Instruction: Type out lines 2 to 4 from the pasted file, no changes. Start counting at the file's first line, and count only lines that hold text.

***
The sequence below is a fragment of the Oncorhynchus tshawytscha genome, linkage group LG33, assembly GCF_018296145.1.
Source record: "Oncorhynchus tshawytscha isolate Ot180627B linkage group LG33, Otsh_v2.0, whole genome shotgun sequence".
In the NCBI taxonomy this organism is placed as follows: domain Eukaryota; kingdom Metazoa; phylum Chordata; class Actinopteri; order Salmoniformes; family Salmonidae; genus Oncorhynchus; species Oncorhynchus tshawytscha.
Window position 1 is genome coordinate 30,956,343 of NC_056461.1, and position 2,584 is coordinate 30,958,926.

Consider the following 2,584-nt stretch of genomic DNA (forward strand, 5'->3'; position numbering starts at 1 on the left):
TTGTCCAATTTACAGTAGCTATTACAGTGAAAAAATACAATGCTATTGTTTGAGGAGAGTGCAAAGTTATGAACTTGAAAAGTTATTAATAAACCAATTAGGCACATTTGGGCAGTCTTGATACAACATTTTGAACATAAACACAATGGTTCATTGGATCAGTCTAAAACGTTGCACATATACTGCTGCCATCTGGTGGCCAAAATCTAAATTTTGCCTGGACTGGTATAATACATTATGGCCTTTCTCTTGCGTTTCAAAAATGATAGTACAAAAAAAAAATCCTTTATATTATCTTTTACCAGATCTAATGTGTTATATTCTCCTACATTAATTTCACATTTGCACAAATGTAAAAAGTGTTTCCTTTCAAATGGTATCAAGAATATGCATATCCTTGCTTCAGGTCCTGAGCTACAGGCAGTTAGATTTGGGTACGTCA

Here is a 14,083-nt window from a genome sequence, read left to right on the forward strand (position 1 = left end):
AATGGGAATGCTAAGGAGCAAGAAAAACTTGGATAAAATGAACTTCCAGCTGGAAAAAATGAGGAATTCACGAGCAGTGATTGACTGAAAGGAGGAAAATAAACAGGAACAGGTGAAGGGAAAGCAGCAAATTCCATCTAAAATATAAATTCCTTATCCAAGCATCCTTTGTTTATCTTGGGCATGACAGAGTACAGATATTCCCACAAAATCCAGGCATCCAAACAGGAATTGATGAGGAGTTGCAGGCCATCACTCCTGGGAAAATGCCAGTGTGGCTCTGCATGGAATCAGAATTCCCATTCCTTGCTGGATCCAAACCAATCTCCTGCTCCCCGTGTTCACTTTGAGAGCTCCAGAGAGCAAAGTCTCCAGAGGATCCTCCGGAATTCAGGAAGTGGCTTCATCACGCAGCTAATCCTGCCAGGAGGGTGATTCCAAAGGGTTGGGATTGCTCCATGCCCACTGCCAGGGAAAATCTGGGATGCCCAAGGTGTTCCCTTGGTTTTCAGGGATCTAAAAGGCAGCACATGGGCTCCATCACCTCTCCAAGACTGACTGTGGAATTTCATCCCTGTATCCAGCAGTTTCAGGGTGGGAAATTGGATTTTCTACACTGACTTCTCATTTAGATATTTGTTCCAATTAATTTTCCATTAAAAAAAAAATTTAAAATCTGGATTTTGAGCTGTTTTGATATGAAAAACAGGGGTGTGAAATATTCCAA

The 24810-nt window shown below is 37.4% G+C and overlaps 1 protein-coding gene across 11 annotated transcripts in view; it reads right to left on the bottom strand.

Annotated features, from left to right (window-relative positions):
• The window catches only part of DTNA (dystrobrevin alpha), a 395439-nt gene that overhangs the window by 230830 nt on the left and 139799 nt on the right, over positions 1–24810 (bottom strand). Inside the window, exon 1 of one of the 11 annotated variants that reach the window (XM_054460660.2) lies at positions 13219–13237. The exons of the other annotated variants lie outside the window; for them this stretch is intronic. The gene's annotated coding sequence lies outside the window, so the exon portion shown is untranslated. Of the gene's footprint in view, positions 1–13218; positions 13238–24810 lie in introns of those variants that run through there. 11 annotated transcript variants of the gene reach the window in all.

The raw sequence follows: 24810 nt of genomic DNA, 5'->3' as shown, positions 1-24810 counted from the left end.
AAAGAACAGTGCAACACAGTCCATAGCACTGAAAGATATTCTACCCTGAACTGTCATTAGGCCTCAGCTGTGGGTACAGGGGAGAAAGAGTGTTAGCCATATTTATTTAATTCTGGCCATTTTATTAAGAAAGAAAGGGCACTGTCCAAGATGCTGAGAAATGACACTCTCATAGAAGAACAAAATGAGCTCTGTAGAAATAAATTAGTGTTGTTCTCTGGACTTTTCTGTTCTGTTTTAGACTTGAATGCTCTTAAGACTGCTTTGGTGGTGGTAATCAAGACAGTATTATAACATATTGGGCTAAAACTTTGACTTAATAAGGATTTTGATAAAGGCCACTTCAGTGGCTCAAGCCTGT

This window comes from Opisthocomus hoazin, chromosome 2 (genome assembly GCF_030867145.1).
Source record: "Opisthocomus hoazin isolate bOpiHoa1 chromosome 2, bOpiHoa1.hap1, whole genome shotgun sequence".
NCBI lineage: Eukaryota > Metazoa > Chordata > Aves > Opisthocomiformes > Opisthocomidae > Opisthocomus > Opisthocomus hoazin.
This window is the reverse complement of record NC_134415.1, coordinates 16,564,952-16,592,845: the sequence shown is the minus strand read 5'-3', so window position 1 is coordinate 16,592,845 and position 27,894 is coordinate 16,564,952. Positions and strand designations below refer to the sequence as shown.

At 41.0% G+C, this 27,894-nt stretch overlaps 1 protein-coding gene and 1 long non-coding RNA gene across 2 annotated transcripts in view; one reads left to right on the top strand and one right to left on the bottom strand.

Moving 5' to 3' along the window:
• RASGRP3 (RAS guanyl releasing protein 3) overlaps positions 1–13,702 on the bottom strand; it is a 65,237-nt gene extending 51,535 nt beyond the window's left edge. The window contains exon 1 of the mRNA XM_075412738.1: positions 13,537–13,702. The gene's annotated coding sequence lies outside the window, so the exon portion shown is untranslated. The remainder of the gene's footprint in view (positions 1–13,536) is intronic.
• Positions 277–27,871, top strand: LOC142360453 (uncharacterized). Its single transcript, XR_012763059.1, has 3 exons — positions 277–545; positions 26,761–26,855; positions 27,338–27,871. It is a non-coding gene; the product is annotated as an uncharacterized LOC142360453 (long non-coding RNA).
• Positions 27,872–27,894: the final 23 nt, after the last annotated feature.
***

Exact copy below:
Source record: "Oncorhynchus tshawytscha isolate Ot180627B linkage group LG33, Otsh_v2.0, whole genome shotgun sequence".
In the NCBI taxonomy this organism is placed as follows: domain Eukaryota; kingdom Metazoa; phylum Chordata; class Actinopteri; order Salmoniformes; family Salmonidae; genus Oncorhynchus; species Oncorhynchus tshawytscha.
Window position 1 is genome coordinate 30,956,343 of NC_056461.1, and position 2,584 is coordinate 30,958,926.